“Clayman”’s reception upon its release was very split. To the die-hard fans of their older albums it was the beginning of the end, for the fans of their later development the gateway album towards what was about to come and no matter how you look at it, it was a transitional album, as more and more elements of the newer IN FLAMES managed to creep into the compositions. Not only was the cover a move away from the Marschall classics, but also musically a distinct progression was to be detected that definitely was not to everybody’s liking.
And you don’t have to go any further than opener “Bullet Ride” to notice that Anders Fridén is using his clear voice more than before and the riffing also sounds a tad different, overall the leads that IN FLAMES have been so renowned for, are still somewhat there, just less obvious. “Pinball Map” emphasizes the more chunky riffing even more, with another semi-clean chorus, which is extremely catchy, it still is an excellent song, but it becomes clear that this is a different beast than what we are used to overall, as “Only For The Weak” introduces keyboards as well and also shows a reduced amount of leads, so I think it is fairly obvious, why people approached this album with mixed feelings.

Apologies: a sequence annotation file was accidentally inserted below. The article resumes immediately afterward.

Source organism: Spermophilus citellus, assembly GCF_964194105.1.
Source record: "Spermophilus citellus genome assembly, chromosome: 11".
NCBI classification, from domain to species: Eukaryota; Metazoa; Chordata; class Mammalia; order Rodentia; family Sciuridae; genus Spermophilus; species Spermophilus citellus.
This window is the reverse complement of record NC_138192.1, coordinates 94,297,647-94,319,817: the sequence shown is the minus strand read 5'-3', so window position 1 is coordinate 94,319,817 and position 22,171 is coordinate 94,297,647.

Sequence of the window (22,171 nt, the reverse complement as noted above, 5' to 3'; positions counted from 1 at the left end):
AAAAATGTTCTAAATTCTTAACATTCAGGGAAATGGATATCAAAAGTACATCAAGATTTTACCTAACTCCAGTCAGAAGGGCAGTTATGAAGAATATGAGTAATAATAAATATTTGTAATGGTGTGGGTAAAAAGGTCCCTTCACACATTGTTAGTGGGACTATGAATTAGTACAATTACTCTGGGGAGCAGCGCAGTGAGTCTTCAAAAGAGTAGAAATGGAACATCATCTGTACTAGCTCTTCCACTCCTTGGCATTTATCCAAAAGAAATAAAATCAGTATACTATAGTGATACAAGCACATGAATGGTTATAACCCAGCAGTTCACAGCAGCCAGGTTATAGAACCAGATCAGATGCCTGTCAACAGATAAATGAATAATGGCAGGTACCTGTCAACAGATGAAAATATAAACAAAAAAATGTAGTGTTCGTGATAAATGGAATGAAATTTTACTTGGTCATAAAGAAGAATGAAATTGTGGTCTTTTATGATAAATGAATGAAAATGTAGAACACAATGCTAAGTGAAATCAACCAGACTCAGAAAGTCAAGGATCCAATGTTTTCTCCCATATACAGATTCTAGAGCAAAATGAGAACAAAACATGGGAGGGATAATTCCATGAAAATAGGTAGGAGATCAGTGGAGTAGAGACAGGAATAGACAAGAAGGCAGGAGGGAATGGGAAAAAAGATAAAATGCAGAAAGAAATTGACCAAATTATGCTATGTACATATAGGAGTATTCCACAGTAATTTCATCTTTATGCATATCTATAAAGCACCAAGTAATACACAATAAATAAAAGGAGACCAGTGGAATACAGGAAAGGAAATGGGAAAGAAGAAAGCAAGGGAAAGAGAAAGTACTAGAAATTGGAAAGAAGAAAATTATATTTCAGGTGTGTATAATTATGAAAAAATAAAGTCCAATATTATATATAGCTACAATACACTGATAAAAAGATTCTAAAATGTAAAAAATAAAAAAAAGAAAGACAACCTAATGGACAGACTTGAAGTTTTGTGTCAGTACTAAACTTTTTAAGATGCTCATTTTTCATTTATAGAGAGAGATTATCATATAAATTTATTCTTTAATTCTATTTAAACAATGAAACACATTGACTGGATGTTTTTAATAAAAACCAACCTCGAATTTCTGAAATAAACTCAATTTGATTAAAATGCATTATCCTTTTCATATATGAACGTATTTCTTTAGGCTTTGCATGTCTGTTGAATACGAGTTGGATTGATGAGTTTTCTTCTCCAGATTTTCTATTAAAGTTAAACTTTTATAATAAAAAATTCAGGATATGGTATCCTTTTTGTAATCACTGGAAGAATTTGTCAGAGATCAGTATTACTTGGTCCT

It actually is very interesting for myself to revisit this album on a “to review” basis after more than eight years and only to really notice how different my perspective is, maybe also, because thanks to the re-releases I had listened to the three previous albums right before, being able to pick up way more on the differences in sound. And contrary to my original review, the changes are actually very apparent, as the band obviously has moved on considerably into a more modern and mainstream direction. Despite that, the mentioned songs are still excellent, same goes for “Clayman” and “Swim” as well as the great TREAT cover version “World Of Promises” after another cover of NO FUN AT ALL, which is kind of ho-hum for me, but after re-listening to all the four albums right after each other several times, the differences are a lot bigger than I had originally thought.
So I am not sure, if I have grown more critical or what the reason is, but I do not share the same sentiments as eight years ago anymore, because while “Clayman” is by no means a bad album, it just does not reach the genius of the previous four albums, so if you are looking for your way into IN FLAMES, you’d have to decide, if you want the Melodic Death ones, then the first four albums are good entry gates, while for the more modern and mainstream ones anything after “Clayman” is, this album kind of stands in the middle and is the transitional album between the old and the new, it is good, but not great. Oh, almost forgot, the “Reloaded” version again contains a screen saver, photos, skins, the song “Strong And Smart” and the mentioned TREAT cover, which originally had only been available on the limited first edition of the album (the one with the 3D cover).
(Online April 9, 2009)